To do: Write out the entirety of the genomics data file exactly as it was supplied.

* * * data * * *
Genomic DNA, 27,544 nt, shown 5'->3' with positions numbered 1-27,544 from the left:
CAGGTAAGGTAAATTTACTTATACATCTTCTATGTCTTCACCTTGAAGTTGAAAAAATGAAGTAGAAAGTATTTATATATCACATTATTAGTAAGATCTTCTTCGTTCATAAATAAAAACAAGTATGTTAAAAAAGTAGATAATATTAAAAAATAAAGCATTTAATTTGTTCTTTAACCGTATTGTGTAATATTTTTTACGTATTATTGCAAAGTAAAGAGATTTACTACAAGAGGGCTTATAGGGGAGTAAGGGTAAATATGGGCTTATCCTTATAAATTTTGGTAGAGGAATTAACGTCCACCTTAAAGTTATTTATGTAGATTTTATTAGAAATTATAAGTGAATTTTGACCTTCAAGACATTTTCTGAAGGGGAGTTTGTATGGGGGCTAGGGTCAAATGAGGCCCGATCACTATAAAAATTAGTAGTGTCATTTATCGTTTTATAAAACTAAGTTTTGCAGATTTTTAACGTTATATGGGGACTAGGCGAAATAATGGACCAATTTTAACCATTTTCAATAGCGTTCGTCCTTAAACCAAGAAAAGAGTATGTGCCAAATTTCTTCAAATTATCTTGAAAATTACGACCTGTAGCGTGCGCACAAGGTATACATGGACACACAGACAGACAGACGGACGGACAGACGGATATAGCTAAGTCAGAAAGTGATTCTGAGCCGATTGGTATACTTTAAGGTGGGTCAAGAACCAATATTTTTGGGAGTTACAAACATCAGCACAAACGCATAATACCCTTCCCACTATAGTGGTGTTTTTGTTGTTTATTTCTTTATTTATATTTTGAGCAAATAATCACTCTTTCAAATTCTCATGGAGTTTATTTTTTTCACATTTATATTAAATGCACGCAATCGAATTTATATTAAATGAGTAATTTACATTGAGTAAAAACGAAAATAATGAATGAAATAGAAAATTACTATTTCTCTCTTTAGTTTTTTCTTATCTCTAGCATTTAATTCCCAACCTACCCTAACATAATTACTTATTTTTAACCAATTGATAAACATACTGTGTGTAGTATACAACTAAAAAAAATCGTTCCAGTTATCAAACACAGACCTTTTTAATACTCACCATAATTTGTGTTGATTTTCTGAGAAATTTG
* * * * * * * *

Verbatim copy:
Genomic DNA, 27,544 nt, shown 5'->3' with positions numbered 1-27,544 from the left:
CAGGTAAGGTAAATTTACTTATACATCTTCTATGTCTTCACCTTGAAGTTGAAAAAATGAAGTAGAAAGTATTTATATATCACATTATTAGTAAGATCTTCTTCGTTCATAAATAAAAACAAGTATGTTAAAAAAGTAGATAATATTAAAAAATAAAGCATTTAATTTGTTCTTTAACCGTATTGTGTAATATTTTTTACGTATTATTGCAAAGTAAAGAGATTTACTACAAGAGGGCTTATAGGGGAGTAAGGGTAAATATGGGCTTATCCTTATAAATTTTGGTAGAGGAATTAACGTCCACCTTAAAGTTATTTATGTAGATTTTATTAGAAATTATAAGTGAATTTTGACCTTCAAGACATTTTCTGAAGGGGAGTTTGTATGGGGGCTAGGGTCAAATGAGGCCCGATCACTATAAAAATTAGTAGTGTCATTTATCGTTTTATAAAACTAAGTTTTGCAGATTTTTAACGTTATATGGGGACTAGGCGAAATAATGGACCAATTTTAACCATTTTCAATAGCGTTCGTCCTTAAACCAAGAAAAGAGTATGTGCCAAATTTCTTCAAATTATCTTGAAAATTACGACCTGTAGCGTGCGCACAAGGTATACATGGACACACAGACAGACAGACGGACGGACAGACGGATATAGCTAAGTCAGAAAGTGATTCTGAGCCGATTGGTATACTTTAAGGTGGGTCAAGAACCAATATTTTTGGGAGTTACAAACATCAGCACAAACGCATAATACCCTTCCCACTATAGTGGTGTTTTTGTTGTTTATTTCTTTATTTATATTTTGAGCAAATAATCACTCTTTCAAATTCTCATGGAGTTTATTTTTTTCACATTTATATTAAATGCACGCAATCGAATTTATATTAAATGAGTAATTTACATTGAGTAAAAACGAAAATAATGAATGAAATAGAAAATTACTATTTCTCTCTTTAGTTTTTTCTTATCTCTAGCATTTAATTCCCAACCTACCCTAACATAATTACTTATTTTTAACCAATTGATAAACATACTGTGTGTAGTATACAACTAAAAAAAATCGTTCCAGTTATCAAACACAGACCTTTTTAATACTCACCATAATTTGTGTTGATTTTCTGAGAAATTTG